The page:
Hillary Clinton Defends Husband's Role in Campaign

Clinton on 'GMA' defends Bill's role in her campaign.

Jan. 25, 2008 — -- One day before voters go to the polls in South Carolina's hotly contested Democratic primary, Sen. Hillary Clinton took on a more subdued tone and defended her husband's role in her campaign.

"He obviously is a passionate advocate for my cause, as are the wives of my two major opponents," Clinton told ABC News' Robin Roberts on "Good Morning America."

"But I think all of us need to just take a deep breath here because obviously we know we will have a united Democratic Party when this nomination is determined," she said.

The New York senator's campaign got a small boost overnight when she won the endorsement of The New York Times' editorial board.

However, the newspaper's editorial pleaded with the senator to tone down what has become a bloody primary battle between her and her leading Democratic rival, Sen. Barack Obama.

"As strongly as we back her candidacy, we urge Mrs. Clinton to take the lead in changing the tone of the campaign. It is not good for the country, the Democratic Party or Mrs Clinton. (Indeed, Bill Clinton's overheated comments are feeding those resentments, and could do long-term damage to her candidacy if he continues this way.)" read the New York Times editorial.

Clinton told Roberts she agreed with the editorial and wanted to set a new tone.

"I want to set the tone for the kind of campaign we're having. I really want this to be about the future, about what's going to happen to the people watching us this morning, what's going to happen to our kids and really, how we're going to restore American and our leadership around the world," she said.

Highlighting her work on behalf of women, children and civil rights, Clinton said, "this election is both an extraordinary opportunity and really a celebration of how far we've come as a nation."

"It's also a great chance for us individually to draw the contrasts and comparisons that are totally fair," she said calmly, "but to be really focused on the differences that the Democrats will make as opposed to what we've had for the last seven years, and I think that's what Americans want to hear about."

It was a much more subdued tone in a week that saw former President Bill Clinton increase his role as his wife's chief attack dog against Obama.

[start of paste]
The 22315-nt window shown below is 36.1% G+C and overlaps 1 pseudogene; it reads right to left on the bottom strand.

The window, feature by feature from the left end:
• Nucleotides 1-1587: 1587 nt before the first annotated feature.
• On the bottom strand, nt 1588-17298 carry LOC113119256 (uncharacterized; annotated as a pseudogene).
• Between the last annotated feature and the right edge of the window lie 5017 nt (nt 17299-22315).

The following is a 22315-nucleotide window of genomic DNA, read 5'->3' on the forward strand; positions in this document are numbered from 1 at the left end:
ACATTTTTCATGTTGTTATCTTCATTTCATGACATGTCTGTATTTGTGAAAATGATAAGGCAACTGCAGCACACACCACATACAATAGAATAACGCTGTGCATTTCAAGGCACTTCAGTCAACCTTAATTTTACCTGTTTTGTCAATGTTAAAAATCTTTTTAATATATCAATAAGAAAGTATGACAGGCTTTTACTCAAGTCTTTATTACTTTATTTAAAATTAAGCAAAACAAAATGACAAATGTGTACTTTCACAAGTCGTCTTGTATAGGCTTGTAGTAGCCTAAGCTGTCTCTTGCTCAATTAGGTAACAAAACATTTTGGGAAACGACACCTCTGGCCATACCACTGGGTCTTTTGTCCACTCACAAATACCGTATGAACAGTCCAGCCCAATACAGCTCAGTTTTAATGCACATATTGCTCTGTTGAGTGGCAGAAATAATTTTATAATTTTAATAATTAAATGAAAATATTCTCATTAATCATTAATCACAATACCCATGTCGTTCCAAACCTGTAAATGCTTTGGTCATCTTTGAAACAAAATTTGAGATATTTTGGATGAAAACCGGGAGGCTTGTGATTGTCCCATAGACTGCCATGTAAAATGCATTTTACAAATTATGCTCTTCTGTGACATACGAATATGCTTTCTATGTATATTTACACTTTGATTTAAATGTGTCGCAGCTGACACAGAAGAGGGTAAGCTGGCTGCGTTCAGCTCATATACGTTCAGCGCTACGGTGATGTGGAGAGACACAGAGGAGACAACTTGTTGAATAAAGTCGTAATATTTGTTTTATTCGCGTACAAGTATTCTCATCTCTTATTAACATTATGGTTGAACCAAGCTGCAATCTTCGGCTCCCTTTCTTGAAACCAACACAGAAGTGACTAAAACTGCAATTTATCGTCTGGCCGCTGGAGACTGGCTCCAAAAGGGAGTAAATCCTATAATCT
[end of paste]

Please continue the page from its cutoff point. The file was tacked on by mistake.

Watch Sen. Barack Obama Sunday on "This Week"

ABC News' George Stephanopoulos on "GMA" said the senator's new tone could be smart campaign strategy.

"This is classic good cop, bad cop," Stephanopoulos said.

"Hillary Clinton going out there being soothing, being positive, being optimistic ... and her husband former President Bill Clinton is raising questions about the press, raising questions about Barack Obama," he said.

"What he has done is become the lightning rod in this campaign. It keeps the heat off her,' he said. "They might take it too far. So far, it's working."

The Clintons were also the subject of debate at Thursday night's GOP debate in Florida, with the GOP contenders seemingly auditioning for how they would run against Hillary Clinton in the general election.

"I frankly can't wait because the idea of Bill Clinton back in the White House with nothing to do is just something I can't imagine, I can't imagine and I can't imagine the American people can imagine," said former Gov. Mitt Romney.

"I just think do we want to have a president, not a whole team of husband and wife thinking they're going to run the country," Romney said.

Romney was referring to a 1992 comment by then-candidate Bill Clinton suggesting voters would be getting "two for the price of one."

In 2008, Clinton seemed to back away from that statement.

"I'm running. I am running to be the president. I will have responsibility for the decisions," she said on "GMA."

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